Yates Family Law PC
Speak with Michael A. Yates today.
going separate ways?
Changes Lead To Choices Your Expert Guide Through Changing Times
Yates Family Law PC
Speak with Michael A. Yates today.
going separate ways?
Changes Lead To ChoicesYour Expert Guide Through Changing Times
Important Announcement: Client meetings will continue to be offered over the telephone or virtually on the Zoom platform. At the firm’s discretion, in person meetings will require guests to show proof of vaccination status. Your attorney and legal staff will inform you on the court’s position on in person vs. virtual attendance in court or court related meetings as it applies to your case. Please continue to use email and telephone as the primary means to communicate with your attorney, paralegals and legal assistants. Thank you.

3 tips for dealing with parental alienation

On Behalf of | Oct 18, 2022 | Family Law Issues |

Divorce takes a toll on all involved, especially the children. Kids may experience additional challenges when one parent purposely or unintentionally encourages them to cut off the relationship with the other parent.

Known as parental alienation, this type of unfounded rejection may profoundly affect families in the immediate, as well as in the future. Therefore, people will find it helpful to understand some things they can do to move forward if this occurs in their families.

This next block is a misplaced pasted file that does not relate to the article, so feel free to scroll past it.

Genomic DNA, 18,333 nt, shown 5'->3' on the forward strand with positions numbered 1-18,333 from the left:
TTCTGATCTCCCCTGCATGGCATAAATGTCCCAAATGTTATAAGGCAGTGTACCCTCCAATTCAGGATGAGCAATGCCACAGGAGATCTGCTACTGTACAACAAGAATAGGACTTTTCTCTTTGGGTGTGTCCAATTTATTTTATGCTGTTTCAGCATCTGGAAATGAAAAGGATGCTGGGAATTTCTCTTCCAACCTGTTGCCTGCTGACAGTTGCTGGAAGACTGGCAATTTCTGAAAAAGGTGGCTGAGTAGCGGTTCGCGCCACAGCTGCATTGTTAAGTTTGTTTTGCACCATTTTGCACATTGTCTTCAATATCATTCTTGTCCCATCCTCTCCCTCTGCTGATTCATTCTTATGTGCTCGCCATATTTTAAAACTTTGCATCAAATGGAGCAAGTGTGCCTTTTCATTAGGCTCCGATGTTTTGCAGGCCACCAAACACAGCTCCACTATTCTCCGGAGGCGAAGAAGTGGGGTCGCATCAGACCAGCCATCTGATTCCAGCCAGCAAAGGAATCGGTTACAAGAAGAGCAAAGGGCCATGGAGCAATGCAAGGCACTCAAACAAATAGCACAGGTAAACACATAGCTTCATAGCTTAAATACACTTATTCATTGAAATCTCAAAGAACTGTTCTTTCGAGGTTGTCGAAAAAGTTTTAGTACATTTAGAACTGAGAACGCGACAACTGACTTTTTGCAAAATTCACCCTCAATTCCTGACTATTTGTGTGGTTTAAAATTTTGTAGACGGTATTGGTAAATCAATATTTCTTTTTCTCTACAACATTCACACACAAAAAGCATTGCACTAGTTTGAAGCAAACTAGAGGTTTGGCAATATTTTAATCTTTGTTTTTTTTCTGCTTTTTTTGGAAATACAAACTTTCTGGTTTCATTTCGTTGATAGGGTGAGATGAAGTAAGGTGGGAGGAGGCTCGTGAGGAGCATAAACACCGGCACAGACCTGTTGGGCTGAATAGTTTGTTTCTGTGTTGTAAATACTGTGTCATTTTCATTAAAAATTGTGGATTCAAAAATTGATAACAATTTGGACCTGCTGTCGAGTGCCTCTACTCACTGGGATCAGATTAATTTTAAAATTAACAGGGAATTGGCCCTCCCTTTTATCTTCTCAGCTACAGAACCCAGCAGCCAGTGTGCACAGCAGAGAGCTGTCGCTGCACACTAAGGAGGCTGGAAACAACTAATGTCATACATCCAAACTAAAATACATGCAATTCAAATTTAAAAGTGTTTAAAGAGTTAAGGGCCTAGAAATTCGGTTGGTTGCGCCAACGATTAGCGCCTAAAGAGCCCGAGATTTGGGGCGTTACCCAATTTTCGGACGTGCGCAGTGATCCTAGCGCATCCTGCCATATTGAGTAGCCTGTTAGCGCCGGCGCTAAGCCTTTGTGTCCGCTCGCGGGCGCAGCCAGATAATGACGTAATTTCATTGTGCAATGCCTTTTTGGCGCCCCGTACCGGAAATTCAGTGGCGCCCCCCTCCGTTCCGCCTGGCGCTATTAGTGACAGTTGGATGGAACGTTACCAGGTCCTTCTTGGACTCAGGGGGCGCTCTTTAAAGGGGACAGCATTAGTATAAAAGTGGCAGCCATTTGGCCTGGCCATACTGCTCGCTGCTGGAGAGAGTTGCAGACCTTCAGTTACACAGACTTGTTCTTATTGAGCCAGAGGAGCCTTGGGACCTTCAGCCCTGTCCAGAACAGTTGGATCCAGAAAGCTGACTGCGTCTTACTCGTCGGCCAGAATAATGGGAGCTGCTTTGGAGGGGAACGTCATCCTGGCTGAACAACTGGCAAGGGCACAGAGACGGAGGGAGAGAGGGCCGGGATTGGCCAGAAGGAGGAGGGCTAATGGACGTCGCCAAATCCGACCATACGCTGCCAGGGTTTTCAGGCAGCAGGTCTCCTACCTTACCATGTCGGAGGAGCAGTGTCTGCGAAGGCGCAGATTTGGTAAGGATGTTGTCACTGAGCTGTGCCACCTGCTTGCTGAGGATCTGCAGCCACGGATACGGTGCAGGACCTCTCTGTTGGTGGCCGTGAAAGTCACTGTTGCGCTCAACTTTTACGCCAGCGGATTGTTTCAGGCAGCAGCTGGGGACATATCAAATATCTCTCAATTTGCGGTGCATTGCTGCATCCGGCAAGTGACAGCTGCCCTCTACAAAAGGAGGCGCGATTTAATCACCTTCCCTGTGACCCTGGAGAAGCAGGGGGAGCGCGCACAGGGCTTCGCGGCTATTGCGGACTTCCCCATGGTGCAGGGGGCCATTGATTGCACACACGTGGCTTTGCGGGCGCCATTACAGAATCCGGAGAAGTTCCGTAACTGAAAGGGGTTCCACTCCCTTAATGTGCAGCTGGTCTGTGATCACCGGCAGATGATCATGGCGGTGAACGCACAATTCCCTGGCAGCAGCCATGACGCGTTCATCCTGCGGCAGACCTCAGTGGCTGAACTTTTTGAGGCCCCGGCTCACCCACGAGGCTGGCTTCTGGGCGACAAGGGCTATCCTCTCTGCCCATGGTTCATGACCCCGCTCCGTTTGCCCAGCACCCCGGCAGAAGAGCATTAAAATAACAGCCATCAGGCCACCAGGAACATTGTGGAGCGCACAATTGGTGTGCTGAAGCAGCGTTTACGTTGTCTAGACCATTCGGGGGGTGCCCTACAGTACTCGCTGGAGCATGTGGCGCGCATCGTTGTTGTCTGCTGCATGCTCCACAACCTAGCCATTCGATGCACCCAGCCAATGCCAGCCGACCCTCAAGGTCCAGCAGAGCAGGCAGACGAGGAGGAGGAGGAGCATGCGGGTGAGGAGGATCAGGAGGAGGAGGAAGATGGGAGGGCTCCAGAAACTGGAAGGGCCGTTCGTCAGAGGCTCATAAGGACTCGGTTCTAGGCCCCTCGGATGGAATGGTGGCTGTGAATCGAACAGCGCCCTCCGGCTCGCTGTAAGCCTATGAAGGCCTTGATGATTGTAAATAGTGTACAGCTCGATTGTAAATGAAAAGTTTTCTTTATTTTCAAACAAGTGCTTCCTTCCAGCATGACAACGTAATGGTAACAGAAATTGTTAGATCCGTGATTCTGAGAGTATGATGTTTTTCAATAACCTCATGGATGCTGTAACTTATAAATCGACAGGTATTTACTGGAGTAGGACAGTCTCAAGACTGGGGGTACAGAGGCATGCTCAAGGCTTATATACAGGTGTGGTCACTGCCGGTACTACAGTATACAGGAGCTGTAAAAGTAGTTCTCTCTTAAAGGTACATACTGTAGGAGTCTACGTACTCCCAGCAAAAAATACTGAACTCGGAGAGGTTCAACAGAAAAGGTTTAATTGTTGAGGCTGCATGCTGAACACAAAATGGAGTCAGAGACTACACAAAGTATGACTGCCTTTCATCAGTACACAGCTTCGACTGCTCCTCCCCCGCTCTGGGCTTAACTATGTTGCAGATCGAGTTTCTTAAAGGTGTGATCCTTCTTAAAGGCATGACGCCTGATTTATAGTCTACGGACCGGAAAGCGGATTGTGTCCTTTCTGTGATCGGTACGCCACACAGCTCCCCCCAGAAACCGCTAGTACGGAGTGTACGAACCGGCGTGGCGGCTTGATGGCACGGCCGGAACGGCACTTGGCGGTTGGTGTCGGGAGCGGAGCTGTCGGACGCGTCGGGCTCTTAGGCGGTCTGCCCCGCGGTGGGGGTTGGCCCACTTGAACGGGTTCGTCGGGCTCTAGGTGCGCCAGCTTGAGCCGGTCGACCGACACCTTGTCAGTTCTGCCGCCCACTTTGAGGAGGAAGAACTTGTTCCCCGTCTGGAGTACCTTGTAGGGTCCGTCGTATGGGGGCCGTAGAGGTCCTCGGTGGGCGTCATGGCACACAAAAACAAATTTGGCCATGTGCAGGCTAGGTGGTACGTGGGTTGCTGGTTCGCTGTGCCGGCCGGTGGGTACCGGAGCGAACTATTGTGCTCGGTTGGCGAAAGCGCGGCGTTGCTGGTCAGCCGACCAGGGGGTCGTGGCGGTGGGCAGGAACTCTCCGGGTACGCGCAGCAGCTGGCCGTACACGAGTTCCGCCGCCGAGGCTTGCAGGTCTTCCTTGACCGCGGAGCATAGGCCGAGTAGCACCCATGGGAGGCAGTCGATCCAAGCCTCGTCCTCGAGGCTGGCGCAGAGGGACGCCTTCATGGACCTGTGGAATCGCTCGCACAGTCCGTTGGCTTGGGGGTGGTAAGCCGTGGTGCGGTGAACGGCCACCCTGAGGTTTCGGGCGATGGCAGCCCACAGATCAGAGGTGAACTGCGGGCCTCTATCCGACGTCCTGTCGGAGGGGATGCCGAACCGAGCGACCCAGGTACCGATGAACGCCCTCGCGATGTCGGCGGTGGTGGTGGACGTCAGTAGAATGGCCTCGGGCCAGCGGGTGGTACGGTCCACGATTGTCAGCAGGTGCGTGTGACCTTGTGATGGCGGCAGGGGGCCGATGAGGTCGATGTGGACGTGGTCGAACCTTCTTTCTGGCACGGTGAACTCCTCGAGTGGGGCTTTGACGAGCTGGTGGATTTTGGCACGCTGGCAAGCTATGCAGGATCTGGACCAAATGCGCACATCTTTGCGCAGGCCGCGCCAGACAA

Practice patience

According to PsychCentral.com, alienated parents should take care to practice patience when interacting with their children. Allowing their kids space to vent and express their feelings without judgment sometimes aids in breaking down the images the alienating parents have created.

Allow the child time in the driver’s seat

When dealing with the impact of divorce in general, but particularly when parental alienation takes place, children may feel a lack of control. Parents may help them by participating in unstructured play time where they let the child dictate the terms of their interaction. For instance, this includes letting the child decide what to play, how to play and for how long they want to play.

Alter the parenting time dynamics

According to Psychiatric Times, people may seek parental agreement modifications when this type of behavior develops in their families. To this end, they may seek changes, such as to gain sole or primary custody or request supervised visitation for the alienating parent.

If parents believe parental alienation has occurred in their families, they should consider acting. They may find it helpful to discuss their situations with an attorney to learn their options and chart the best course of action for their children and themselves.